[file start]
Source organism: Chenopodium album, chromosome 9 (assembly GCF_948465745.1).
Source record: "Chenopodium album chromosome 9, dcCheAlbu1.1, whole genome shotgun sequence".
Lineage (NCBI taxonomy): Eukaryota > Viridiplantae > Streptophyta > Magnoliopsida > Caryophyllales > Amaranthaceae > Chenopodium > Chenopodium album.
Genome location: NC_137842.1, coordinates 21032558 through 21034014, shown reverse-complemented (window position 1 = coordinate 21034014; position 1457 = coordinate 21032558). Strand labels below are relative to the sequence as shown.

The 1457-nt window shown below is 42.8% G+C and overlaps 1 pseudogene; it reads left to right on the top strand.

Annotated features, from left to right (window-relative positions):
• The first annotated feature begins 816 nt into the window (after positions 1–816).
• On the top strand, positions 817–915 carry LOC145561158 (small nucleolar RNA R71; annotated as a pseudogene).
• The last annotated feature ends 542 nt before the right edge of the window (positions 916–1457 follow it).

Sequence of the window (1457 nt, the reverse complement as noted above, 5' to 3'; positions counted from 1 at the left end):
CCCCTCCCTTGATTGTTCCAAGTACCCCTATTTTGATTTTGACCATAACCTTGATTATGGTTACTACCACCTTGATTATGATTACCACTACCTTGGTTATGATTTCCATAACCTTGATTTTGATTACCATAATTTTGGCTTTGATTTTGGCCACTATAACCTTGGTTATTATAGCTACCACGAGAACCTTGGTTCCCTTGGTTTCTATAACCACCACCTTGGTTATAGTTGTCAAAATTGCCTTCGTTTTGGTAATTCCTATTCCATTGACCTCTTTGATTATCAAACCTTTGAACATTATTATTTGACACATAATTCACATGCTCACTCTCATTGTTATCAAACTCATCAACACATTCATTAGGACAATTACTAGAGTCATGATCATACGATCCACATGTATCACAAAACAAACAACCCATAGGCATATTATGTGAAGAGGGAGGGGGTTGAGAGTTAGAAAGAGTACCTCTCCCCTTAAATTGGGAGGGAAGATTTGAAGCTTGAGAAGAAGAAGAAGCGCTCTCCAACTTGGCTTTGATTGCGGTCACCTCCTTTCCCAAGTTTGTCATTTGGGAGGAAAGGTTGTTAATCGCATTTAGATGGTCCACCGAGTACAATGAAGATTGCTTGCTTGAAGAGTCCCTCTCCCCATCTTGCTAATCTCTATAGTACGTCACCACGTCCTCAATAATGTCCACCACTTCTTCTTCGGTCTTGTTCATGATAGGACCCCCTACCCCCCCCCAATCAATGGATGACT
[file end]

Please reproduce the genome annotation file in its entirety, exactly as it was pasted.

Source organism: Chenopodium album, chromosome 9 (assembly GCF_948465745.1).
Source record: "Chenopodium album chromosome 9, dcCheAlbu1.1, whole genome shotgun sequence".
Lineage (NCBI taxonomy): Eukaryota > Viridiplantae > Streptophyta > Magnoliopsida > Caryophyllales > Amaranthaceae > Chenopodium > Chenopodium album.
Genome location: NC_137842.1, coordinates 21032558 through 21034014, shown reverse-complemented (window position 1 = coordinate 21034014; position 1457 = coordinate 21032558). Strand labels below are relative to the sequence as shown.

The 1457-nt window shown below is 42.8% G+C and overlaps 1 pseudogene; it reads left to right on the top strand.

Annotated features, from left to right (window-relative positions):
• The first annotated feature begins 816 nt into the window (after positions 1–816).
• On the top strand, positions 817–915 carry LOC145561158 (small nucleolar RNA R71; annotated as a pseudogene).
• The last annotated feature ends 542 nt before the right edge of the window (positions 916–1457 follow it).

Sequence of the window (1457 nt, the reverse complement as noted above, 5' to 3'; positions counted from 1 at the left end):
CCCCTCCCTTGATTGTTCCAAGTACCCCTATTTTGATTTTGACCATAACCTTGATTATGGTTACTACCACCTTGATTATGATTACCACTACCTTGGTTATGATTTCCATAACCTTGATTTTGATTACCATAATTTTGGCTTTGATTTTGGCCACTATAACCTTGGTTATTATAGCTACCACGAGAACCTTGGTTCCCTTGGTTTCTATAACCACCACCTTGGTTATAGTTGTCAAAATTGCCTTCGTTTTGGTAATTCCTATTCCATTGACCTCTTTGATTATCAAACCTTTGAACATTATTATTTGACACATAATTCACATGCTCACTCTCATTGTTATCAAACTCATCAACACATTCATTAGGACAATTACTAGAGTCATGATCATACGATCCACATGTATCACAAAACAAACAACCCATAGGCATATTATGTGAAGAGGGAGGGGGTTGAGAGTTAGAAAGAGTACCTCTCCCCTTAAATTGGGAGGGAAGATTTGAAGCTTGAGAAGAAGAAGAAGCGCTCTCCAACTTGGCTTTGATTGCGGTCACCTCCTTTCCCAAGTTTGTCATTTGGGAGGAAAGGTTGTTAATCGCATTTAGATGGTCCACCGAGTACAATGAAGATTGCTTGCTTGAAGAGTCCCTCTCCCCATCTTGCTAATCTCTATAGTACGTCACCACGTCCTCAATAATGTCCACCACTTCTTCTTCGGTCTTGTTCATGATAGGACCCCCTACCCCCCCCCAATCAATGGATGACT